These plans comprise the largest known collection of plans of the Flintshire and Denbighshire lead mines. They relate mainly to mining carried out from the various drainage tunnels driven to underwater mines in Holywell, Halkyn and Mold.
HOLYWELL-HALKYN MINING & TUNNEL COMPANY PLANS
Scope and Content
Administrative / Biographical History
In 1818 Earl Grosvenor started a level from Nant-y-Flint at a height of 180 ft 0D to drain water from the Halkyn mines. It was continued intermittently thereafter. In 1875 an Act of Parliament empowered the Halkyn District Mines Drainage Co to levy royalties on mines in the area drained by the level. Begun in a south-westerly direction, this level (known as the Halkyn Deep Level, Halkyn Tunnel, Old Drainage or 1875 Tunnel) was driven southwards, eventually (in 1901) reaching the South Llyn-y-pandy Mine, nearly five miles from the portal.
A second tunnel was begun in 1897 at sea level near Bagillt. This tunnel (known as the Milwr Tunnel or Sea-Level Tunnel) was driven by the Holywell-Halkyn Mining & Tunnel Co, which had been empowered by an Act of 1896 to drain mines north of the Halkyn District Mines Drainage Co area. In 1913 the latter company obtained an Act of Parliament to extend the Milwr Tunnel into their drainage area, whose boundary, beneath the hamlet of Windmill, on Halkyn Mountain, was reached in 1919. Halkyn District United Mines, formed in 1928, continued driving the tunnel and mining veins accessible from it throughout the 1930s, when up to 650 men were employed. In 1938 the low price of lead forced the laying-off of most of the workforce. No mining was done in the war years, when large quantities of TNT were stored for the Ministry of Supply in specially-constructed stores underground. In 1948 work on driving the Milwr Tunnel was restarted. This continued until 1957, when the tunnel reached the Cathole Vein, near the Mold-Ruthin road, over ten miles from the portal. It had been intended to drive the tunnel into the mines to the south, in the Maeshafn-Llanarmon area of Denbighshire, but this plan was abandoned and mineral leases in this area were given up in 1960.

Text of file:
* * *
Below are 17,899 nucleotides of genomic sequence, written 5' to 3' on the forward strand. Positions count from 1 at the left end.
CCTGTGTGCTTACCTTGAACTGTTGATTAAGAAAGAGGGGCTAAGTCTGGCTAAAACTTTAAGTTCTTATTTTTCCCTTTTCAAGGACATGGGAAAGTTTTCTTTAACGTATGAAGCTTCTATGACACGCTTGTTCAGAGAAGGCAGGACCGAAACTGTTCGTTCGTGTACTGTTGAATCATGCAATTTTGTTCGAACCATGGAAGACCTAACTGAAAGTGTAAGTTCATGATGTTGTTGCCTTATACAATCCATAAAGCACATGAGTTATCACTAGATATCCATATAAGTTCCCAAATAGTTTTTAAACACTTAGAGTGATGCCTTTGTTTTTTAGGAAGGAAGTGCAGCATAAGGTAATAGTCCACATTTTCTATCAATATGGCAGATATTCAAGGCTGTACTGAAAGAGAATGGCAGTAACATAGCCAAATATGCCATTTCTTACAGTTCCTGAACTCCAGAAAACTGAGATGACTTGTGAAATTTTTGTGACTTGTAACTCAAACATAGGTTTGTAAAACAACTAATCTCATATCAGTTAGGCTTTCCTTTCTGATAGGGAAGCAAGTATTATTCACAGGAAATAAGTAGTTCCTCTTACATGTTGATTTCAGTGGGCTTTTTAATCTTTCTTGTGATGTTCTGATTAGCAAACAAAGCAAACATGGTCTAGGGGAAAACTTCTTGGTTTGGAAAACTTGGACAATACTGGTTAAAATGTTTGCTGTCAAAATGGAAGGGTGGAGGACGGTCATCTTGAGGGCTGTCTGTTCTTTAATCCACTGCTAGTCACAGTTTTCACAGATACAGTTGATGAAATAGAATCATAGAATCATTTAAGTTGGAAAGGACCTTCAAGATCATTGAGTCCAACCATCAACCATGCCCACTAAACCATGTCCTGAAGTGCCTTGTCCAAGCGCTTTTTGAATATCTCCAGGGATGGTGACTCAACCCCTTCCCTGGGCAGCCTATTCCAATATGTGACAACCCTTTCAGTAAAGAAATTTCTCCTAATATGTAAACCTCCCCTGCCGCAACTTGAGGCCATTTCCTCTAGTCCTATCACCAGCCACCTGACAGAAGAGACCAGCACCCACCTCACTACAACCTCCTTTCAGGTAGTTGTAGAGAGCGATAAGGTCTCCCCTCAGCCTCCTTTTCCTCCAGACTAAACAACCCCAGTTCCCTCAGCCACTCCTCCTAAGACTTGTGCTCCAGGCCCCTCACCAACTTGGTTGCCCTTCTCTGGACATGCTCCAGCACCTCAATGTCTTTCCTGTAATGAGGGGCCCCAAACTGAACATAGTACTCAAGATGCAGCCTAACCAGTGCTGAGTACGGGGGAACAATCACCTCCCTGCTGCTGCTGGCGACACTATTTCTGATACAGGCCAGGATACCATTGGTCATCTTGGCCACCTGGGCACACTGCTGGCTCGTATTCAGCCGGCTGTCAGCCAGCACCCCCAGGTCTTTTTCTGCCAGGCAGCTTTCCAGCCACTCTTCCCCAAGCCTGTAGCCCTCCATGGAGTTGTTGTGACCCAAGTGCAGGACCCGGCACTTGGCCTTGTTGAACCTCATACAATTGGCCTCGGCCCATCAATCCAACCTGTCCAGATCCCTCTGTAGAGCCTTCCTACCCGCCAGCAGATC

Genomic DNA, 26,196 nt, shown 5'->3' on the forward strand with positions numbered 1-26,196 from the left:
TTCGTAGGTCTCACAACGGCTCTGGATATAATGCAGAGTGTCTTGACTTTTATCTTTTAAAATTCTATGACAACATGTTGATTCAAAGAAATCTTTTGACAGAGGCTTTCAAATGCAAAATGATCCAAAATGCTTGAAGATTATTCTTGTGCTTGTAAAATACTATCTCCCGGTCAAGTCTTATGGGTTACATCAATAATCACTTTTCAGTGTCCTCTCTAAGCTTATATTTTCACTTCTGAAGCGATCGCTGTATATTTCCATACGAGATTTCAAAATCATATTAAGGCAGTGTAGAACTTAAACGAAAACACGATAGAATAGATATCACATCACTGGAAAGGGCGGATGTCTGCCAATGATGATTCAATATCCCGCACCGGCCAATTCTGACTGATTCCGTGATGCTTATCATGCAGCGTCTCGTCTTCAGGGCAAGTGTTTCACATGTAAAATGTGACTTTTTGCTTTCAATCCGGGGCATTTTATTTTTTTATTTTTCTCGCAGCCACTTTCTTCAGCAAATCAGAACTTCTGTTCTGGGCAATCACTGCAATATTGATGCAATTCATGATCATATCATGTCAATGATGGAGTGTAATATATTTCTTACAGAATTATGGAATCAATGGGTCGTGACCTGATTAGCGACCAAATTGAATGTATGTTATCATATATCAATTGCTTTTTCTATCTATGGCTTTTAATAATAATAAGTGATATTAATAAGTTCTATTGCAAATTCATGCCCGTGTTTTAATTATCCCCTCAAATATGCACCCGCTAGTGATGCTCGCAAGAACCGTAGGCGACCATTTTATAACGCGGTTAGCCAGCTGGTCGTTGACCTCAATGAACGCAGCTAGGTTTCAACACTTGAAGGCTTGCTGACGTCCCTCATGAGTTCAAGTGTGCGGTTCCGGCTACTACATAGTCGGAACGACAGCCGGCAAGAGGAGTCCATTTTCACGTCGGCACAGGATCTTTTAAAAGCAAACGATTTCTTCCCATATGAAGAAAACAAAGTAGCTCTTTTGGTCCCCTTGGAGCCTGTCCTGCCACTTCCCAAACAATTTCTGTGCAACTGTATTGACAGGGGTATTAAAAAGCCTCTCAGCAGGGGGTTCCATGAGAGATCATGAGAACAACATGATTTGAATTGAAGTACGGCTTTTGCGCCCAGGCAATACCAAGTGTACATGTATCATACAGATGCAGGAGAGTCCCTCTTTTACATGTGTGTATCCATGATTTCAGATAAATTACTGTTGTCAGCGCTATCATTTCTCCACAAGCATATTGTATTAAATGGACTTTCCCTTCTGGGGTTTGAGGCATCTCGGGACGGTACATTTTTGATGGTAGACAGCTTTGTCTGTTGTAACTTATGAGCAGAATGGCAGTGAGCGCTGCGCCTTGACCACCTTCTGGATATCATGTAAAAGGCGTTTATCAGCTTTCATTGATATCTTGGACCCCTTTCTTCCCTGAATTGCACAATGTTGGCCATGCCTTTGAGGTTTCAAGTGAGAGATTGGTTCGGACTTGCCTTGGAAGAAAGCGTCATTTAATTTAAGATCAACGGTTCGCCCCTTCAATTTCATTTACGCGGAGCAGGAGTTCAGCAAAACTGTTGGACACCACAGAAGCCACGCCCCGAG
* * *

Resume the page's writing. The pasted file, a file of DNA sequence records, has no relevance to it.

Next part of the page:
In the post-war years lead ore was mined at intervals up to 1977, but much work was done mining high-grade limestone for Pilkingtons, the glass manufacturers, and maintaining the tunnel, which had become an important water supply for Courtaulds. The mine finally closed in 1987.
Arranged by County and then by Township. Geological Maps have their own section.
The plans described in this volume were collected together in the 1930s, when a working catalogue of them was compiled. They were given a reference consisting of a letter and numbers (eg El/1). The plans have been renumbered in this list, but the old reference is given at the end of each entry. Most plans relate to those parts of central Flintshire and Denbighshire where mineral rights were leased to the company although there are a few for other areas. The arrangement is from the north of the orefield to the south, similar to that in Bernard Smith's work (see Related Material) and (to a certain extent) the old catalogue.
Conditions Governing Access
Please order documents using the alternative reference number (where provided).
Other Finding Aids
A hard copy of this catalogue is available at Flintshire Record Office. Catalogue is searchable online at: http://calmview.flintshire.gov.uk/CalmView/
Compiled by Steven Davies of Flintshire Record Office. The following sources were used in the compilation of this description: Holywell-Halkyn Mining & Tunnel Company Plans Catalogue; Guide to the Flintshire Record Office (Flintshire County Council, 1974).
Conditions Governing Use
Usual Copyright Restrictions Apply.
All records have been retained.
Deposited by the Holywell-Halkyn Mining & Tunnel Company in 1988.
Accruals are not expected.